Machiavelli by Michael White

A Man Misunderstood

A brilliant teacher recommended I explore the book called ‘The Prince’ by Machiavelli in 2001/2. This was in a debate about whether Tupac (yes, the rapper) was the best writer of modern prose. Having read the Prince and loved Machiavelli’s ideas I wanted to explore more. Michaels book gives one an understanding of an enlightened Europe in the 1700’s which help unpack why The Prince was so successful.

Machiavellian: a person who adopts the principles recommended, or supposed to have been recommended, by Machiavelli in his treatise on statecraft; a person who practises expediency in preference to morality; an intriguer or schemer. Usu. derogatory.’ For more than five hundred years the name Machiavelli has resonated through the world of politics and power. He was an extraordinary man living in an extraordinary age: a brilliant thinker and theorist who was also a consummate diplomat. In this new biography of the Florentine political theorist and statesman, Michael White draws an objective picture of the author of THE PRINCE and THE ART OF WAR, who has been characterised for posterity as a corrupt, power-hungry demon whose works encouraged tyrants to kill and control. He does so by placing Machiavelli’s remarkable life in the context of the Renaissance and its luminaries, such as the Borgias and Leonardo da Vinci.

Book Review and Media Coverage:

A fantastic historical read. * DAILY EXPRESS * White’s great gift as a writer is his ability to blow life into seemingly stodgy material. Renaissance politics isn’t everyone’s cup of tea, but White makes it manageable without dumbing it down. * MAIL ON SUNDAY * He [Machiavelli] has been painted as a corrupt, cruel, vindictive social commentator with little time for human emotion, but White successfully argues that Machiavelli is actually an author of remarkable foresight who manages to assess the Realpolitik of * GLASGOW HERALD * [Machiavelli] was a great thinker and a greater artist, and Michael White has done as much as anyone could to convince us of his genius * John Banville, IRISH TIMES *

Link to book:

Amazon Reviews:

5.0 out of 5 stars gives a great feel of historic Florence and the intricate web of …Reviewed in the United Kingdom on 6 January 2016

Verified Purchase: Very well written, creates a very interesting – human – portrait of Machiavelli, puts his work in the context of those extraordinary times, gives a great feel of historic Florence and the intricate web of pan-Italian and pan-European diplomacy and politics ensuring the survival and prosperity of this great city, and the role that Machiavelli played in securing its good fortunes.

5.0 out of 5 stars Very good

Reviewed in the United Kingdom on 14 July 2020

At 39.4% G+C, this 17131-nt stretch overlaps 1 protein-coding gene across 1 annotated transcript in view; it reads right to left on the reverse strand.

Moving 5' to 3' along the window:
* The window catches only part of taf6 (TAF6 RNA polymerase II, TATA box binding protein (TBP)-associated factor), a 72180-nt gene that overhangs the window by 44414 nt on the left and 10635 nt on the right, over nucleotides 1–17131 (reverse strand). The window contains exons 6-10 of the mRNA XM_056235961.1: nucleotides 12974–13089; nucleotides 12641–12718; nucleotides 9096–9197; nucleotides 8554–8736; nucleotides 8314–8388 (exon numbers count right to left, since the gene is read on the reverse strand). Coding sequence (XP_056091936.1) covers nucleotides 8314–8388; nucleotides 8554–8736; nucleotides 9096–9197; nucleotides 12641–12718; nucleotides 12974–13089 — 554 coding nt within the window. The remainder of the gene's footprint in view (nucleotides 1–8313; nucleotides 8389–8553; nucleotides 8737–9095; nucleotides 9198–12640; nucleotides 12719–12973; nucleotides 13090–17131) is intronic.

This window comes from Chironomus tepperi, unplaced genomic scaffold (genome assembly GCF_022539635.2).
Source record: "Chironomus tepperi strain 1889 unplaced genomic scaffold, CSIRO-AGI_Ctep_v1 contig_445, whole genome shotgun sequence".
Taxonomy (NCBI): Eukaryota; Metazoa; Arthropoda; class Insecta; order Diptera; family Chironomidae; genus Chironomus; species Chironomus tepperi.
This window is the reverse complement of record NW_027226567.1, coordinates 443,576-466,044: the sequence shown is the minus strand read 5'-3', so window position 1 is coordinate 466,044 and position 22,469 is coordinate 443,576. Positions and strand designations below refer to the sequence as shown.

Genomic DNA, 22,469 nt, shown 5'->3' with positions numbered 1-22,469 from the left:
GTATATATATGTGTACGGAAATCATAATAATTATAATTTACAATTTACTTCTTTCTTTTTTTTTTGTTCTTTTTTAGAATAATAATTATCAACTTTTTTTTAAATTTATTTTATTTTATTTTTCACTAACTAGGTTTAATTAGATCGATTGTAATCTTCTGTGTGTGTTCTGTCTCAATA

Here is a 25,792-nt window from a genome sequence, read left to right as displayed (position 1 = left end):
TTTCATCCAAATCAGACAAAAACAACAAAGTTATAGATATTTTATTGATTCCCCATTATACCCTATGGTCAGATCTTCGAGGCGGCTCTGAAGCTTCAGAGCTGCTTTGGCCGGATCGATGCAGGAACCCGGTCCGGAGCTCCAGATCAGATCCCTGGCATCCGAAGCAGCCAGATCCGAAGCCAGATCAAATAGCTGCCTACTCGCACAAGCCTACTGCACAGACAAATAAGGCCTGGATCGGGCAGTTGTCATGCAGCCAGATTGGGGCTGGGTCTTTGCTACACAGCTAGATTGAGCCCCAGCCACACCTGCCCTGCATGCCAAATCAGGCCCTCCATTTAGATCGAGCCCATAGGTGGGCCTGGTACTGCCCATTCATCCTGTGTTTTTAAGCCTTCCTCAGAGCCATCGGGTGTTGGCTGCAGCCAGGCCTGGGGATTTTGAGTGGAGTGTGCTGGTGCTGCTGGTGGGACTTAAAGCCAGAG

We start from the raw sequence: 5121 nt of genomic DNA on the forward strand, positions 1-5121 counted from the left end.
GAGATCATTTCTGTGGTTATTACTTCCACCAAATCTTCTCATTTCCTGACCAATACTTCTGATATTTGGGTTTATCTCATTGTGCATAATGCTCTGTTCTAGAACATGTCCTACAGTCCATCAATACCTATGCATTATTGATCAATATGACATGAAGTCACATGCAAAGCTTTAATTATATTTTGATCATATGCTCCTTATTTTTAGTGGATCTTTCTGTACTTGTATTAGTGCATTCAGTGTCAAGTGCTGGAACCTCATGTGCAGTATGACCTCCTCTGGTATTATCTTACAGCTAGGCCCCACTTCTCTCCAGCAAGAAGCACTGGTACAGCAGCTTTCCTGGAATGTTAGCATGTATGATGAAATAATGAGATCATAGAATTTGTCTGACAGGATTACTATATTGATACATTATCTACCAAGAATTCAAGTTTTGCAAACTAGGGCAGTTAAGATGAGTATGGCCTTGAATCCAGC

Verified Purchase: Around half way in that book. Very good writing style and story

4.0 out of 5 stars `We are much beholden to Machiavel and others ..Reviewed in the United Kingdom on 5 January 2010.. that write what men do, and not what they ought to do, ` (Francis Bacon `The Advancement of Learning’ 1605)

Niccolo Machiavelli (1469-1527) was an extraordinary man living in tumultuous times. While he is most famous today as the author of `The Prince’ (not published until after his death), his other works include `The Art of War’, eight volumes of Florentine histories as well as poems and plays. In respect of his writing Machiavelli was better known as a comic author during his lifetime because of his plays `Mandragola’ and `Clizia’.

`The Prince’ was based on observations of Cesare Borgia. Its brutal truth: that leaders who are prepared to be ruthless are those who are successful may not be palatable be accurately reflects Machiavelli’s experience. This book looks beyond `The Prince’ to the man Niccolo Machiavelli himself and the times in which he lived. Renaissance politics, the roles of various popes and of the Medici family are part of the backdrop. In Machiavelli’s vision of an ideal government, the people (not a collective whole, but a small powerful elite) worked with the ruler. This is not democracy as most of us understand it today, but neither is it tyranny. It is ironic that Machiavelli is best remembered for his observations in `The Prince’ when for much of his life Machiavelli effectively served the government of Florence.

I think that Machiavelli has been misrepresented and misinterpreted over the past 500 years, which has led to some (at least) misunderstanding. But to really appreciate the man and his work, it is necessary to appreciate the times in which he lived and understand that reputations can be made and destroyed by the capricious nature of politics.

I enjoyed this book and learned from it. It contains a timeline for the life and times of Machiavelli, a list of his principal works and references for those moved to learn more. By Jennifer Cameron-Smith

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